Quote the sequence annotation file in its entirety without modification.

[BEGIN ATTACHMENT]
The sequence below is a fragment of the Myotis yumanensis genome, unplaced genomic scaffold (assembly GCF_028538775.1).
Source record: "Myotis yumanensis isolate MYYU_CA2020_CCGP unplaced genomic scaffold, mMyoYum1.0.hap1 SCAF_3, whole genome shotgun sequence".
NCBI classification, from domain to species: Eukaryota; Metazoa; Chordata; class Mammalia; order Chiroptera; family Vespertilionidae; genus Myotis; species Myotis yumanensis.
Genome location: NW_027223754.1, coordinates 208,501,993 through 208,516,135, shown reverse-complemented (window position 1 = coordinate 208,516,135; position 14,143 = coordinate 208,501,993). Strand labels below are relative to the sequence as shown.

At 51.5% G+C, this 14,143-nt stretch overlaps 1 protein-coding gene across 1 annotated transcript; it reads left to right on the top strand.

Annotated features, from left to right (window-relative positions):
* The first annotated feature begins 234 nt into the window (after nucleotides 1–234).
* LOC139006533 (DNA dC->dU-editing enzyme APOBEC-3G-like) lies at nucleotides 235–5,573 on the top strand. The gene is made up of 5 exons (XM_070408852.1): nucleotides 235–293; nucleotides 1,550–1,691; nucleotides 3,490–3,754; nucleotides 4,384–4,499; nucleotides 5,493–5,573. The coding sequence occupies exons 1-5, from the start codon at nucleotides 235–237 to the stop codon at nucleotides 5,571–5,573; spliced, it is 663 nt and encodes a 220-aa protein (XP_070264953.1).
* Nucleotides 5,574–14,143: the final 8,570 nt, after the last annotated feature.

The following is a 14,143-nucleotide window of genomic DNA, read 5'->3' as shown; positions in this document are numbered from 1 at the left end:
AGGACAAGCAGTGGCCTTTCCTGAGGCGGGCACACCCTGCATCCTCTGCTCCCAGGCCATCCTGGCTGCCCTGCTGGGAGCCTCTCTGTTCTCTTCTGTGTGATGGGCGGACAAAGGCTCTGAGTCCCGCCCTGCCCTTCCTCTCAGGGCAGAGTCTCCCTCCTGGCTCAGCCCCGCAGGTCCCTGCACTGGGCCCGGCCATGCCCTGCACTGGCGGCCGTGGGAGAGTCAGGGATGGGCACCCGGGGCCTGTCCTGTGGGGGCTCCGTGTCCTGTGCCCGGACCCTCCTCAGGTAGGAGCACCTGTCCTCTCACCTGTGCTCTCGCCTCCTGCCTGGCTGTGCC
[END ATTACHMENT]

The sequence below is a fragment of the Myotis yumanensis genome, unplaced genomic scaffold (assembly GCF_028538775.1).
Source record: "Myotis yumanensis isolate MYYU_CA2020_CCGP unplaced genomic scaffold, mMyoYum1.0.hap1 SCAF_3, whole genome shotgun sequence".
NCBI classification, from domain to species: Eukaryota; Metazoa; Chordata; class Mammalia; order Chiroptera; family Vespertilionidae; genus Myotis; species Myotis yumanensis.
Genome location: NW_027223754.1, coordinates 208,501,993 through 208,516,135, shown reverse-complemented (window position 1 = coordinate 208,516,135; position 14,143 = coordinate 208,501,993). Strand labels below are relative to the sequence as shown.

At 51.5% G+C, this 14,143-nt stretch overlaps 1 protein-coding gene across 1 annotated transcript; it reads left to right on the top strand.

Annotated features, from left to right (window-relative positions):
* The first annotated feature begins 234 nt into the window (after nucleotides 1–234).
* LOC139006533 (DNA dC->dU-editing enzyme APOBEC-3G-like) lies at nucleotides 235–5,573 on the top strand. The gene is made up of 5 exons (XM_070408852.1): nucleotides 235–293; nucleotides 1,550–1,691; nucleotides 3,490–3,754; nucleotides 4,384–4,499; nucleotides 5,493–5,573. The coding sequence occupies exons 1-5, from the start codon at nucleotides 235–237 to the stop codon at nucleotides 5,571–5,573; spliced, it is 663 nt and encodes a 220-aa protein (XP_070264953.1).
* Nucleotides 5,574–14,143: the final 8,570 nt, after the last annotated feature.

The following is a 14,143-nucleotide window of genomic DNA, read 5'->3' as shown; positions in this document are numbered from 1 at the left end:
AGGACAAGCAGTGGCCTTTCCTGAGGCGGGCACACCCTGCATCCTCTGCTCCCAGGCCATCCTGGCTGCCCTGCTGGGAGCCTCTCTGTTCTCTTCTGTGTGATGGGCGGACAAAGGCTCTGAGTCCCGCCCTGCCCTTCCTCTCAGGGCAGAGTCTCCCTCCTGGCTCAGCCCCGCAGGTCCCTGCACTGGGCCCGGCCATGCCCTGCACTGGCGGCCGTGGGAGAGTCAGGGATGGGCACCCGGGGCCTGTCCTGTGGGGGCTCCGTGTCCTGTGCCCGGACCCTCCTCAGGTAGGAGCACCTGTCCTCTCACCTGTGCTCTCGCCTCCTGCCTGGCTGTGCC